I am currently following my own LEAP (Lifestyle Eating and Performance) program, and the results have been impressive. My pain flare-ups have been less frequent and intense, and my body just feels better overall. Before I knew better, I used to combine several reactive foods at meals and eat multiple servings of these foods daily. My whole body jolted into a sudden state of panic after eating most meals. My gut would start churning and I’d hyperventilate. I felt fatigued and short of breath. Every nerve seemed to be on high alert. And all I had done was eaten lunch.

And so here we are again. I have a diet plan that is working fairly well but requires the kind of diligence that makes me sad to be alive (I’m exaggerating, kind of…) I have less pain and anxiety but can’t indulge in any of the yellow items on the above list until the end of summer (which means I’m depressed). I know it’s not forever, and I know it’s for the best, but what can I say? I’m only human, and cocaine food is a hell of a drug.

Despite all this, I have decided to experiment with a full vegan diet for the month of July. It was about a year ago when I awoke this hungry guinea pig out of her blissful slumber, a slumber which involved eating whatever she felt like whenever she felt like it. Granted, this guinea pig often felt like shit, but hey! She could just eat more chocolate and pretend like things were fine. All of this is to say that my lot in life is this: I can eat whatever I wish and feel like garbage or follow a strict diet and feel sorry for myself.

As I have dwindled down my animal protein consumption, I have had doubts about my ability to sustain eating in such a fashion. I STILL have doubts, but I’m not ready to give up. The planet is dying, and factory farming makes me sad. I’d take up hunting except I am far too lazy and uncoordinated and would probably just cry thinking about Bambi’s mom the whole time. Eating less meat should be enough, right? I think reduction is a great goal, but I feel like perhaps, I can do better than that.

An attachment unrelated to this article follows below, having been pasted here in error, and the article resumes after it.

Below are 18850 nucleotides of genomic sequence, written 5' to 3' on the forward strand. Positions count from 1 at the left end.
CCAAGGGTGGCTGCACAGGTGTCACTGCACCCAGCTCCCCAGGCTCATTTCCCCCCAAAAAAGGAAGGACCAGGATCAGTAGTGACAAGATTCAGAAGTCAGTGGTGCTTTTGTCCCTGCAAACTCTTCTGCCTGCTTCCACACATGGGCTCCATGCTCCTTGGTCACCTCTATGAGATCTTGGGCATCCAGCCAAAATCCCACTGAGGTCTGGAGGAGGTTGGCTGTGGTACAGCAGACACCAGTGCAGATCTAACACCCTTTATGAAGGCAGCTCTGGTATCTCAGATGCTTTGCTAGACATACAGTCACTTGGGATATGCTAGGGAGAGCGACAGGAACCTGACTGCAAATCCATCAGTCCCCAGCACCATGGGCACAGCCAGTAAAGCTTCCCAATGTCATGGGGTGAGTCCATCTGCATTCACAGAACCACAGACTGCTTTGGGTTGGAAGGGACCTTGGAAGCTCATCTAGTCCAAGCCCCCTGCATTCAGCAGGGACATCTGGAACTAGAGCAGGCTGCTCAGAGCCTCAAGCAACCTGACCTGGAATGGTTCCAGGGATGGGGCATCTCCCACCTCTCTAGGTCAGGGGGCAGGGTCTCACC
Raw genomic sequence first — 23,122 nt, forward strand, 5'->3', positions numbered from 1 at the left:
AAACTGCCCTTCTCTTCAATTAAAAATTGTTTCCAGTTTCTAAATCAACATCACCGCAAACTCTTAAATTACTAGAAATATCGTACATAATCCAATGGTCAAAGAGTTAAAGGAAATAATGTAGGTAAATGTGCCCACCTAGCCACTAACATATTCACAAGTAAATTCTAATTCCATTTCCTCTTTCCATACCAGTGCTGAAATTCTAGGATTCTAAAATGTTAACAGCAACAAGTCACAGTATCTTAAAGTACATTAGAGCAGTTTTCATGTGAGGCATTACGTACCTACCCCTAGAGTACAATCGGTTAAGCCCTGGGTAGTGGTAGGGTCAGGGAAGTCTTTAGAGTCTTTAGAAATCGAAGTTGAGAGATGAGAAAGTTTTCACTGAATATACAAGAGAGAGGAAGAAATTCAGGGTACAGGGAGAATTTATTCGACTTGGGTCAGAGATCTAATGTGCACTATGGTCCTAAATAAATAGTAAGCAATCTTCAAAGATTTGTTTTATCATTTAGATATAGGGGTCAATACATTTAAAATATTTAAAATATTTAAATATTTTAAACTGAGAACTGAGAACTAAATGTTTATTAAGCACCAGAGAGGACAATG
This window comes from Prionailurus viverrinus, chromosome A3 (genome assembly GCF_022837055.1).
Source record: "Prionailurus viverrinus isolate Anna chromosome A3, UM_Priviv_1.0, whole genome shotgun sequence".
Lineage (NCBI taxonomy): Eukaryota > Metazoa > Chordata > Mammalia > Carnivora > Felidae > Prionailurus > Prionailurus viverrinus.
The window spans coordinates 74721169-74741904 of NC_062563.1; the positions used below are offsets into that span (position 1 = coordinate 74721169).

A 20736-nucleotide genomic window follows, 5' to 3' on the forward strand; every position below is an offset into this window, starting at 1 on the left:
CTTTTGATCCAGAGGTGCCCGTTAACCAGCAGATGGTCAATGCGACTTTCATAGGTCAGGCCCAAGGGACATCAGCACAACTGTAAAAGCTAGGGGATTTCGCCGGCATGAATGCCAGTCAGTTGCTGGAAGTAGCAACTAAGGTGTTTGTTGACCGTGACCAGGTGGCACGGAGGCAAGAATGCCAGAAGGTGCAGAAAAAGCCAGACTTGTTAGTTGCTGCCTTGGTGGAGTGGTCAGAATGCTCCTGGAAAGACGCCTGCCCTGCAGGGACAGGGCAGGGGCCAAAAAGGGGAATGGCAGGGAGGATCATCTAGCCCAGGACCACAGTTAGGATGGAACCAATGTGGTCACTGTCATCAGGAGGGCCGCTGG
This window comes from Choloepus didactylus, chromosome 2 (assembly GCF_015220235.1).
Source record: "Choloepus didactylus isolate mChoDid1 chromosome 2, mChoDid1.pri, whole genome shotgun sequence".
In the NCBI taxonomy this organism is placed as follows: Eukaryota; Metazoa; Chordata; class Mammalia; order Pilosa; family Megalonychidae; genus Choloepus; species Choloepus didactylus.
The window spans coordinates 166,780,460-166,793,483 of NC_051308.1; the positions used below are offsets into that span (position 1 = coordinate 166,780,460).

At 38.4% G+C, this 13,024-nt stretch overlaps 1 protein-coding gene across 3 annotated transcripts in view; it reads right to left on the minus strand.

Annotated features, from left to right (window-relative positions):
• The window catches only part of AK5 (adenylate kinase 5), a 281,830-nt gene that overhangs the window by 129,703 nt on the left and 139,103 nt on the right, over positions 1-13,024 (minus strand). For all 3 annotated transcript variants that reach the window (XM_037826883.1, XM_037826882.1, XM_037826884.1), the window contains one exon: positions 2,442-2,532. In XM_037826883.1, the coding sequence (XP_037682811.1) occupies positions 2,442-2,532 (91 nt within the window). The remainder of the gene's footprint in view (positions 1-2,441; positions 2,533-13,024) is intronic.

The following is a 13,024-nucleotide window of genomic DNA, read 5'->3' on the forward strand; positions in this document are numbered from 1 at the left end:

And so, after much ado, I’m ready to go all in for one full month. After that, I can decide where this year of experimentation has brought me. Back to square one: eating meat a couple times per week?  Pescatarian? Vegetarian? Vegan? Tune in next week…

Just kidding, it’s going to be at least a month before I blog again. You already knew this. In any case, shortly after I complete my vegan challenge for the month of July, I’ll likely retire from this blog once more. I get burned out talking about my dietary successes and failures, but I appreciate you coming along on this wild ride. 🙂

I’ve Got 99 Symptoms…and Every One of Them is a Bitch

25 Apr

I’m not in a good place right now.

Over the past few months, I have spent more money and time than I care to divulge trying to get to the bottom of the mess that is my body.  I am awaiting the results of a hormone panel, comprehensive stool analysis, organic acids urine test, and a lipid panel. I requested the lipid panel mostly out of curiosity, and because I’m getting to that age where I have to give a shit. Also, my friends and I like to compare lab values ‘cuz we’re cool like that, and I want to see where I stack up.

Recently, I almost passed out while a lady drew four vials of my blood for an MRT food sensitivity test. It was worth it, even though the results told me things I didn’t want to hear. Unlike most food sensitivity tests, the MRT test is legit. It reveals the specific foods that cause inflammation in an individual’s body. While it may seem counterintuitive, some foods typically associated with an anti-inflammatory diet, such as salmon or blueberries, can create inflammation in certain people. This test takes the guess work out of designing an elimination diet by showing you which foods you should avoid and which foods you are least reactive to (known as a LEAP diet). I’m so convinced in the validity of this program that I am training to become a Certified Leap Therapist (CLT), an option open to registered dietitians with an interest in functional medicine (Read: ME!)

My CLT mentor will help me design a diet based on my results, but in the meantime, I’m trying to focus on phasing out the foods that are causing inflammation in my poor, poor body: almonds, hazelnuts, garbanzo beans (my beloved chickpeas!), sesame seeds, green peas, eggplant, corn (my worst offender – also in EVERYTHING!!), oregano, garlic, wheat, COCOA (I’m still getting over this one), coffee (cut out months ago, because it ALWAYS made me feel sick all over), egg whites, cheddar cheese, whey, cow’s milk, scallop, and crab. In addition, I showed up reactive to the chemicals: saccharin (which is found in my Colgate toothpaste, apparently), solanine (the chemical that turns potatoes green), potassium nitrates (used to cure meats, etc), and polysorbate 80 (a common additive in ice cream, among other things).